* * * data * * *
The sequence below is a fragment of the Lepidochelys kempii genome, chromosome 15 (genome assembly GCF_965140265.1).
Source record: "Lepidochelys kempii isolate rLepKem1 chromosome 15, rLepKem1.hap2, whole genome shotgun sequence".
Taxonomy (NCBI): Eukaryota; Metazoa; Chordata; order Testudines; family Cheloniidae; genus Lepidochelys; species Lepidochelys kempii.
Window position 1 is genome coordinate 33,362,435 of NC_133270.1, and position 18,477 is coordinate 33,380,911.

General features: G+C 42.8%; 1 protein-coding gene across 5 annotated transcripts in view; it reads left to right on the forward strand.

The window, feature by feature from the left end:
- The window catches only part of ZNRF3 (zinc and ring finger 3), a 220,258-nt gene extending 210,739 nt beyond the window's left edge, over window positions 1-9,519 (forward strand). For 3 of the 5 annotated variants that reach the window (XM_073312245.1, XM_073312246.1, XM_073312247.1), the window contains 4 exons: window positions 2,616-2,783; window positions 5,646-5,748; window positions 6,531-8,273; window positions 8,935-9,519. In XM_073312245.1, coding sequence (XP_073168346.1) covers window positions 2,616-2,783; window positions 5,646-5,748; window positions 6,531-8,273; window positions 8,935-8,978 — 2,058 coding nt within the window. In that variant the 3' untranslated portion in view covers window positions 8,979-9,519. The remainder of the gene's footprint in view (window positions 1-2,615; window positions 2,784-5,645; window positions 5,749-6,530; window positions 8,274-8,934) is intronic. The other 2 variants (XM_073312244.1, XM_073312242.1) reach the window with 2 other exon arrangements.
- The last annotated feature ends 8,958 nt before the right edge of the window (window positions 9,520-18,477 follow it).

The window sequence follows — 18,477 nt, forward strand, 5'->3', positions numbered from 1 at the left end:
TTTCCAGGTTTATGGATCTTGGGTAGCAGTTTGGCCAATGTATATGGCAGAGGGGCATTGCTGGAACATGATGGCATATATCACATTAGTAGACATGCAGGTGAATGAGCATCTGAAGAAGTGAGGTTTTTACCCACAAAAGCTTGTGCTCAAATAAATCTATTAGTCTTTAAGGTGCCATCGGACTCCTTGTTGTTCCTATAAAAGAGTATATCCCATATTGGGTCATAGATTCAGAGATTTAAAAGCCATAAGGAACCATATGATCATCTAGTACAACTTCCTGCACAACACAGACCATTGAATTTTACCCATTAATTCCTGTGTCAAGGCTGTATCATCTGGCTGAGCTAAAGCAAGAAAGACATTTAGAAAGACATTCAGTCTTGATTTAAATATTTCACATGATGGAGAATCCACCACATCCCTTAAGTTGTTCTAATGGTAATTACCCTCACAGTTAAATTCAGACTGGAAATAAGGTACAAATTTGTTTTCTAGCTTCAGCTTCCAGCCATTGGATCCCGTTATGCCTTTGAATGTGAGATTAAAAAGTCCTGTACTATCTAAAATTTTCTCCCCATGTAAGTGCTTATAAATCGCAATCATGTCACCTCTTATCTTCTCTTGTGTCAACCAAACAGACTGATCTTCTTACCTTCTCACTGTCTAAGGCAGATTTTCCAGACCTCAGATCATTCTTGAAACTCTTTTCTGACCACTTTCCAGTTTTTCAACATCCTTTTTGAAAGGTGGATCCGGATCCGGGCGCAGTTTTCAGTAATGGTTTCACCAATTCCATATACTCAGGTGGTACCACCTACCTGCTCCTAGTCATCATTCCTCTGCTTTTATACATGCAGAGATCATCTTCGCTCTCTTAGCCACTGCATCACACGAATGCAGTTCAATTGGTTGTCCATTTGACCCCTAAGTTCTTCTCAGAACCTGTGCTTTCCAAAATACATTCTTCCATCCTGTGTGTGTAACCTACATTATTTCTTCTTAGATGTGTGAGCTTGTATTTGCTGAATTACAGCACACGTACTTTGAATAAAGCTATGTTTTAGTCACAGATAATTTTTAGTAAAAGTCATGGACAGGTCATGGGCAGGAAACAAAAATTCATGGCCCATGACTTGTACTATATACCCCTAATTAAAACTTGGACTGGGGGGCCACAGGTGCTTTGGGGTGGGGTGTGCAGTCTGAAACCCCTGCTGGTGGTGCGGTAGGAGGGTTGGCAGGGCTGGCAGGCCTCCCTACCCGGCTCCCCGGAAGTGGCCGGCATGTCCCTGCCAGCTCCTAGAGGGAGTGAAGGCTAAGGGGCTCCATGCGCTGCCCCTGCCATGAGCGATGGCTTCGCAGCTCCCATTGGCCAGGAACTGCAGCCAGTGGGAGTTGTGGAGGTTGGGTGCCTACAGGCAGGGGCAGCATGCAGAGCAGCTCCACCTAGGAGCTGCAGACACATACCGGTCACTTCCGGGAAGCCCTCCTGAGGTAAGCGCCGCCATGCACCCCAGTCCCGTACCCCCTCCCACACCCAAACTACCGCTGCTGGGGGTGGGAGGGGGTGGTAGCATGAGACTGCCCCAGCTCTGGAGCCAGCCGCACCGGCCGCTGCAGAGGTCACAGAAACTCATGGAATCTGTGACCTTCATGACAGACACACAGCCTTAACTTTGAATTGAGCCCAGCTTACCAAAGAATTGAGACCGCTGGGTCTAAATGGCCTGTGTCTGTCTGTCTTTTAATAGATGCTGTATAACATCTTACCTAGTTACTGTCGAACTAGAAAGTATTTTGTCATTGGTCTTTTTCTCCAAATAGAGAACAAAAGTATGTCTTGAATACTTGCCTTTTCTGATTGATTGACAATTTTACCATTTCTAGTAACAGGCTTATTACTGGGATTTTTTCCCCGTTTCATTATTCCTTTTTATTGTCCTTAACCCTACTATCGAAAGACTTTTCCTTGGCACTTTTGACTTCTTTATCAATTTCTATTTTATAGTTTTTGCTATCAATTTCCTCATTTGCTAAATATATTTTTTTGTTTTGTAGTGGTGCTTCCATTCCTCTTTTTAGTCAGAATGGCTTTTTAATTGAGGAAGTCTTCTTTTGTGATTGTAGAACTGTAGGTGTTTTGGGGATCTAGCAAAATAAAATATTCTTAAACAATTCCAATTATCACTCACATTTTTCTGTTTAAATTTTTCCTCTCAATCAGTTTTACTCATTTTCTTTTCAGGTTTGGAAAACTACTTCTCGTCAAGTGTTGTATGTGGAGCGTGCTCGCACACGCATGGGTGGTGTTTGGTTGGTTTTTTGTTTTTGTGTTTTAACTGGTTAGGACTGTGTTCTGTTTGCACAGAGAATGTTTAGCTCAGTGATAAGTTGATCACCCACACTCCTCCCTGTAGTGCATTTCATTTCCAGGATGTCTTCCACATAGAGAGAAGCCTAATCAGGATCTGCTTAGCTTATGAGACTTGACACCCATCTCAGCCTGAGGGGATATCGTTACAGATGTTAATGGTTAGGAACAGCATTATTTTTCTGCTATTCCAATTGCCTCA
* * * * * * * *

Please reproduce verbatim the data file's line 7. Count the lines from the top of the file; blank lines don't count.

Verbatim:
- The window catches only part of ZNRF3 (zinc and ring finger 3), a 220,258-nt gene extending 210,739 nt beyond the window's left edge, over window positions 1-9,519 (forward strand). For 3 of the 5 annotated variants that reach the window (XM_073312245.1, XM_073312246.1, XM_073312247.1), the window contains 4 exons: window positions 2,616-2,783; window positions 5,646-5,748; window positions 6,531-8,273; window positions 8,935-9,519. In XM_073312245.1, coding sequence (XP_073168346.1) covers window positions 2,616-2,783; window positions 5,646-5,748; window positions 6,531-8,273; window positions 8,935-8,978 — 2,058 coding nt within the window. In that variant the 3' untranslated portion in view covers window positions 8,979-9,519. The remainder of the gene's footprint in view (window positions 1-2,615; window positions 2,784-5,645; window positions 5,749-6,530; window positions 8,274-8,934) is intronic. The other 2 variants (XM_073312244.1, XM_073312242.1) reach the window with 2 other exon arrangements.